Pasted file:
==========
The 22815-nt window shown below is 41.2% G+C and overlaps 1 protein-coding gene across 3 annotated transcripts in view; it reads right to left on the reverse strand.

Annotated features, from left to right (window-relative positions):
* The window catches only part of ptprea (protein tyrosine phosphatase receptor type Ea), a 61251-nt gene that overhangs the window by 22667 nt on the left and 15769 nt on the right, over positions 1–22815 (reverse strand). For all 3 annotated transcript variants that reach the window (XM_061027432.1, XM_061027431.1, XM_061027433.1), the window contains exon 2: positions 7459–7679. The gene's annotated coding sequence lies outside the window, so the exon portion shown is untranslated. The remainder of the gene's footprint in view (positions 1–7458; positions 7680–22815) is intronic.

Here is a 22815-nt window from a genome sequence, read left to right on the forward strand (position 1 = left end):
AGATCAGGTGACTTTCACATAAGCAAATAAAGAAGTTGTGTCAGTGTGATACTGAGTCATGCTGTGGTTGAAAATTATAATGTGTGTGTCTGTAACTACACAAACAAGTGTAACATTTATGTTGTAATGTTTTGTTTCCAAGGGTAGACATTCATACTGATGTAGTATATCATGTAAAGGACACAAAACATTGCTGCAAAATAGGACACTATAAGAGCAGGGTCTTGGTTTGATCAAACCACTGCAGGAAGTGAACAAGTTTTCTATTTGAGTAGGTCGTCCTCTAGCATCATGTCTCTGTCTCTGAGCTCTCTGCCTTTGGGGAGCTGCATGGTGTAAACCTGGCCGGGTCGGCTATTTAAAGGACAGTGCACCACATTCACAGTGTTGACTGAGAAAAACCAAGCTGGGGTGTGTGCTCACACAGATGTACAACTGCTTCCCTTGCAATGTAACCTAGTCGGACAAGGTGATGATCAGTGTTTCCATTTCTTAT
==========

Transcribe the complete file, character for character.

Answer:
The 22815-nt window shown below is 41.2% G+C and overlaps 1 protein-coding gene across 3 annotated transcripts in view; it reads right to left on the reverse strand.

Annotated features, from left to right (window-relative positions):
* The window catches only part of ptprea (protein tyrosine phosphatase receptor type Ea), a 61251-nt gene that overhangs the window by 22667 nt on the left and 15769 nt on the right, over positions 1–22815 (reverse strand). For all 3 annotated transcript variants that reach the window (XM_061027432.1, XM_061027431.1, XM_061027433.1), the window contains exon 2: positions 7459–7679. The gene's annotated coding sequence lies outside the window, so the exon portion shown is untranslated. The remainder of the gene's footprint in view (positions 1–7458; positions 7680–22815) is intronic.

Here is a 22815-nt window from a genome sequence, read left to right on the forward strand (position 1 = left end):
AGATCAGGTGACTTTCACATAAGCAAATAAAGAAGTTGTGTCAGTGTGATACTGAGTCATGCTGTGGTTGAAAATTATAATGTGTGTGTCTGTAACTACACAAACAAGTGTAACATTTATGTTGTAATGTTTTGTTTCCAAGGGTAGACATTCATACTGATGTAGTATATCATGTAAAGGACACAAAACATTGCTGCAAAATAGGACACTATAAGAGCAGGGTCTTGGTTTGATCAAACCACTGCAGGAAGTGAACAAGTTTTCTATTTGAGTAGGTCGTCCTCTAGCATCATGTCTCTGTCTCTGAGCTCTCTGCCTTTGGGGAGCTGCATGGTGTAAACCTGGCCGGGTCGGCTATTTAAAGGACAGTGCACCACATTCACAGTGTTGACTGAGAAAAACCAAGCTGGGGTGTGTGCTCACACAGATGTACAACTGCTTCCCTTGCAATGTAACCTAGTCGGACAAGGTGATGATCAGTGTTTCCATTTCTTAT